Mofaz proposes talks with Hamas to help forge temporary Palestinian state
MK Shaul Mofaz, Kadima's second-in-command and avowed contender for the main opposition party's leadership, dropped a political bombshell yesterday by saying he would be willing to conduct diplomatic negotiations with Hamas.
At a press conference to unveil his new diplomatic platform, whose main element is establishing a Palestinian state with temporary borders on 60 percent of the West Bank within a year, he was asked whether he would agree to negotiate with Hamas.
Mofaz, who is considered the leader of Kadima's right flank, said he would "if Hamas chooses and wants to sit at the negotiating table. Because at that moment, it would effectively accept the Quartet's conditions and would no longer be Hamas. I think the State of Israel must sit with any party that changes its agenda, and I believe a responsible leader should sit with Hamas if that organization changes its agenda."
The Quartet, comprised of the United States, United Nations, European Union and Russia, has conditioned contacts with Hamas on it agreeing to recognize Israel, renounce terror and accept previous Israeli-Palestinian agreements.
Mofaz, however, added that he "knows that Hamas continues to stockpile long-range missiles and prepare for the next round."
Sources close to Kadima chairwoman Tzipi Livni called the idea of talking with Hamas "bizarre" and accused Mofaz of being motivated by political considerations. Livni herself refused to comment.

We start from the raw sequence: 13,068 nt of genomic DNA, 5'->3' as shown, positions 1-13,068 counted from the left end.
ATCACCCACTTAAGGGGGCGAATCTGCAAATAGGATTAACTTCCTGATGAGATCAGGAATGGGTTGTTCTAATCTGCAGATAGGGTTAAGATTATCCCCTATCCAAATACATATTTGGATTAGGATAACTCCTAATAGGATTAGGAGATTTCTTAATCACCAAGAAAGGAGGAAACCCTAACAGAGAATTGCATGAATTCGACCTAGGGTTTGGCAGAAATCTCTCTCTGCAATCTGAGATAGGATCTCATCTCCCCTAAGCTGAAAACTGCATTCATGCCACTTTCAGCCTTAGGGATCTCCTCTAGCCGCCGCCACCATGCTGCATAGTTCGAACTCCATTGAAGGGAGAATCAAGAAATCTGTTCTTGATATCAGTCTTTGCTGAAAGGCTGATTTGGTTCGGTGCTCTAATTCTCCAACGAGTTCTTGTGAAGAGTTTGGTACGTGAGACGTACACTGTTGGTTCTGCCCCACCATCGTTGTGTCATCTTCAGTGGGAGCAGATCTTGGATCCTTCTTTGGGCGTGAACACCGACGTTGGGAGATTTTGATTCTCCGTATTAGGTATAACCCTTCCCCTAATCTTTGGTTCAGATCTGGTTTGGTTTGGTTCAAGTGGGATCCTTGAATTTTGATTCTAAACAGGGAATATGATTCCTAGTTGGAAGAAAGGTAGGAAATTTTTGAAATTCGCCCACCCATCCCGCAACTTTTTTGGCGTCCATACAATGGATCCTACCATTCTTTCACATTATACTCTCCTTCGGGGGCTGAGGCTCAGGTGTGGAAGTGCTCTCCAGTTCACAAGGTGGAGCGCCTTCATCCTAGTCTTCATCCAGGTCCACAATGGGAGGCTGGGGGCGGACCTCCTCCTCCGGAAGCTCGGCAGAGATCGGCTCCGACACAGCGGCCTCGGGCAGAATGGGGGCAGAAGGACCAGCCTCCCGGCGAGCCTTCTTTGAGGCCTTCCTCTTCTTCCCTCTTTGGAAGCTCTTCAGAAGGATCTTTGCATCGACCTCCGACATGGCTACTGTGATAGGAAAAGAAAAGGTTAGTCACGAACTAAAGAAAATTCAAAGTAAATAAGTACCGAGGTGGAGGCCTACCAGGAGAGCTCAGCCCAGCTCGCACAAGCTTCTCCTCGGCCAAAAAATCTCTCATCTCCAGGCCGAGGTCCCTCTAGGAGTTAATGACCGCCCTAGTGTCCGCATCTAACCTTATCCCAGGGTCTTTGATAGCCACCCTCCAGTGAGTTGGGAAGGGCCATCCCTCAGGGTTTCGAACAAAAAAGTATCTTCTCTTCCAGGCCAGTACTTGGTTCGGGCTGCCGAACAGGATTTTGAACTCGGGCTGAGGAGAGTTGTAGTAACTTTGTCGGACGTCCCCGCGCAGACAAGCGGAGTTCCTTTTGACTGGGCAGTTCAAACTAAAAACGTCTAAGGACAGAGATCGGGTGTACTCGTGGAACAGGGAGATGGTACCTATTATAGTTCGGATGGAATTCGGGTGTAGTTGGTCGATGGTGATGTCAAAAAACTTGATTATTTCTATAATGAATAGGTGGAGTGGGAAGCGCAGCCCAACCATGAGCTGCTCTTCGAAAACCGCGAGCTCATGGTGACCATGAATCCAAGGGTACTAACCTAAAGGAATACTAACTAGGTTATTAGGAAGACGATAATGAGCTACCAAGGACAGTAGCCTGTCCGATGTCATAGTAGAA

However, Kadima sources said, the very fact that Mofaz has unveiled a diplomatic platform will probably force Livni to announce an updated one of her own, lest he be viewed as having seized the initiative.
Mofaz is currently trying to push forward the date of the party's leadership race, so he could benefit if he is viewed as the more assertive Kadima leader.
Mofaz insisted that his plan was not politically motivated, but quickly undermined that claim by saying he "hopes to have the privilege of implementing the plan as prime minister."
Hamas, meanwhile, promptly rejected the overture. Spokesman Fawzi Barhoum said Hamas does not believe in negotiating with the "Zionist enemy."
Mofaz, who a few months ago had been considered a leading candidate to bolt his party and join Likud, also attacked the Likud-led government for the "diplomatic freeze."
"It's irresponsible," he said. "Time is running out; it is not on our side. More and more parties worldwide are raising the option of a binational state ... Israel is viewed as rejectionist as long as the diplomatic freeze continues, and the likelihood of another round of terror is increasing .... No leader has the privilege of sitting with folded hands."
Mofaz said he had presented his new platform to President Shimon Peres and Labor Party chairman and Defense Minister Ehud Barak - both of whom "expressed interest - as well as to senior Palestinian officials and most Kadima parliamentarians. Livni, however, has yet to see it.
Avi Issacharoff contributed to this report.